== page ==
Despite predictions to the contrary, Adobe Flash won’t be supplanted any time soon as a major video distribution vehicle on the World Wide Web, according to a software engineer at the Net’s largest video sharing site, YouTube.
“[W]hile the <video> tag is a big step forward for open standards, the Adobe Flash Platform will continue to play a critical role in video distribution,” John Harding wrote in the YouTube API Blog this week. He was referring to prognostications that a new version of the language to create pages on the Web, HTML5, will “kill” Flash as the primary video distribution technology on the Internet.
Doing what a service such as YouTube does requires more than what HTML can do, Harding maintained. “We need to do more than just point the browser at a video file like the image tag does — there’s a lot more to it than just retrieving and displaying a video,” he noted.
Content Protection Not in Cards
One limitation of HTML5 cited by Harding is its lack of support for a standard video format. YouTube converts its videos to the H.264 codec which can be viewed in Flash, a technology that works in most browsers. “Concerns about patents and licensing have prevented some browsers from supporting H.264,” he explained. “[T]his in turn has prevented the HTML5 spec from requiring support for a standard format.”
Those licensing problems may be eliminated with a new video standard backed by Google called “WebM.” It could also provide HTML5 a standard to hang its hat on. “We are looking at it to see if it’s a viable option for HTML5,” Philippe Le Hegaret, interactive domain leaderfor the World Wide Web Consortium, told TechNewsWord from his office in Cambridge, Mass.
Flash, Harding also asserted, provides a more effective and reliable means of delivering video to a browser. “Simply pointing the browser at a URL is not good enough, as that doesn’t allow users to easily get to the part of the video they want,” he wrote.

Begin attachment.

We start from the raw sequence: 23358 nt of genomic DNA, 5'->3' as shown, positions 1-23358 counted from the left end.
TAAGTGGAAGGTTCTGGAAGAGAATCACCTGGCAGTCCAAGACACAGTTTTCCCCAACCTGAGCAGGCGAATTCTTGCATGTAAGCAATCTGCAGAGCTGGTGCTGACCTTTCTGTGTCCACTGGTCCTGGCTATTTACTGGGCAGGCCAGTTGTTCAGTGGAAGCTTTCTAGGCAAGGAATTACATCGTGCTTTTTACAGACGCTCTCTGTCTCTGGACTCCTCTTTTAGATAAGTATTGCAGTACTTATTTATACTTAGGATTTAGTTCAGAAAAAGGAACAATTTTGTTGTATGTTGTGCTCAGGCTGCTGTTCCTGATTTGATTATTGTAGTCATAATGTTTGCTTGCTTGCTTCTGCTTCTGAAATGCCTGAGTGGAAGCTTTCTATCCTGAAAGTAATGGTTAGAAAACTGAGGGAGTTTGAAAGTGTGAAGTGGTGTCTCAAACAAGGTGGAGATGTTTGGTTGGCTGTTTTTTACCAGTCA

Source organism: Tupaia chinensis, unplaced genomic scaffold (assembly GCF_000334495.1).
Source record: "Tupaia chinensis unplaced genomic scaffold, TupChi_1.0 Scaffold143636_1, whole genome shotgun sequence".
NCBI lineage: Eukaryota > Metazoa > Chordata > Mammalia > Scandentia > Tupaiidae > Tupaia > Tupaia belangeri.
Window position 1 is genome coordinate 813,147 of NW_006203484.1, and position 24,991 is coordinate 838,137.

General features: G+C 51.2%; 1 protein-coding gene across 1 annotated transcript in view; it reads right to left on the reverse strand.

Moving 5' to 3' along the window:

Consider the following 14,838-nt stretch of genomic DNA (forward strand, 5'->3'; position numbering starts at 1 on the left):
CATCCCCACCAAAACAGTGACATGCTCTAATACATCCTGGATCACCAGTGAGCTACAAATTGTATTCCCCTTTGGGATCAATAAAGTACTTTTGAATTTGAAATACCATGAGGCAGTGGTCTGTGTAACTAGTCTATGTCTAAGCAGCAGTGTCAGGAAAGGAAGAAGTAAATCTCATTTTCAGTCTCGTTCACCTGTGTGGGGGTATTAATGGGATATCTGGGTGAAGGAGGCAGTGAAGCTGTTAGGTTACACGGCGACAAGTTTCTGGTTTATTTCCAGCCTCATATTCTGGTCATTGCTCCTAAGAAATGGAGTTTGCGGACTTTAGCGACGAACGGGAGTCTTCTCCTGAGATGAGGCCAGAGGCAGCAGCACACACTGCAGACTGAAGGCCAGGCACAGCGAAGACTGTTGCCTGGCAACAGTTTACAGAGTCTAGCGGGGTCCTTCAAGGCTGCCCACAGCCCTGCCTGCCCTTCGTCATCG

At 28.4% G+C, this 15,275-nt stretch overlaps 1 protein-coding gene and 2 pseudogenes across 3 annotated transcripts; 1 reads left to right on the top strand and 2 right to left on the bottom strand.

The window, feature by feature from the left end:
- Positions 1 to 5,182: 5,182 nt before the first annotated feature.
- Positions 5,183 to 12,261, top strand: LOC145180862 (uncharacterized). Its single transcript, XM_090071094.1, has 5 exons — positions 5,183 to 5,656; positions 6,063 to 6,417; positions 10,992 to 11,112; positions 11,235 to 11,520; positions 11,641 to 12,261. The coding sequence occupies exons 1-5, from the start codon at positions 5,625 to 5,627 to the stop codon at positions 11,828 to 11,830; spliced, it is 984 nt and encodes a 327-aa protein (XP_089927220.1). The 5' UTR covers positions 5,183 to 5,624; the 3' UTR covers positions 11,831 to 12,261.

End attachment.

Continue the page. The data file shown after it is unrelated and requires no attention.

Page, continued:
He also pointed out that HTML5 doesn’t provide any way to protect the content of video producers. That’s something likely to remain missing from the HTML standard in the future, too. “That’s not something we have been looking into, or we are planning to look into in HTML5,” Le Hegaret observed.
Begging for Full-Screen Display
Another advantage of Flash over HTML5 is its ability to embed video on a Web page, Harding contended. “Flash is the only mechanism most websites allow for embedded content from other sites,” he wrote.
It is easier to embed video in pages with Flash than with HTML5, Le Hegaret conceded. “HTML5 does not provide you with an easy way to embed the player,” he explained. “The player has to be part of the page. With Flash, it’s a package and you can point to the package from the page itself.”
Harding also contended that the inability to display full-screen video in a browser is another HTML5 deficiency. “HD video begs to be watched in full screen, but that has not historically been possible with pure HTML,” he wrote.
The current HTML5 spec doesn’t support full-screen video for security reasons, Le Hegaret acknowledged. “However,” he added, “some of the user agents have innovated ways to do so. Safari, for example, lets you do full screen.”
Camera and microphone support is another missing element from HTML5, Harding maintained. “Flash Player has provided rich camera and microphone access for several years now, while HTML5 is just getting started,” he stated.
“You have to realize that [HTML5] is a work in progress,” Le Hegaret countered. “It could be described as being in beta.”
Flash Not So Speedy
Not all Web video distributors are as supportive of Flash as YouTube. Van Nuys, Calif.-based Digital Playground, a large distributor of adult entertainment videos, recently announced it was moving to HTML5 for its products.
“Four years ago, when the adult entertainment industry was using Windows Media Player to deliver video, we were the first to go to Flash because it provided an easier and better experience for our customers,” explained Digital Playground’s founder and director Ali Joone.
“The same thing has happened with HTML5,” he told TechNewsWorld. “We have all these devices coming into play — Internet TVs, set-top boxes, mobile handsets — and we’d like to offer the same content to everybody.
“It would cost a lot of money to develop tweaks for each one,” he continued. “What’s great about HTML5 is that it’s an open standard so we can have one development cycle and have the same consistent user experience across the board.”
Moreover, HTML5 performs better on mobile devices, which is a growing market for the industry. “With the Flash player that’s in the Android phone,” Joone said, “to render a page in Flash brings the phone to a crawl. With HTML5 there are no problems.”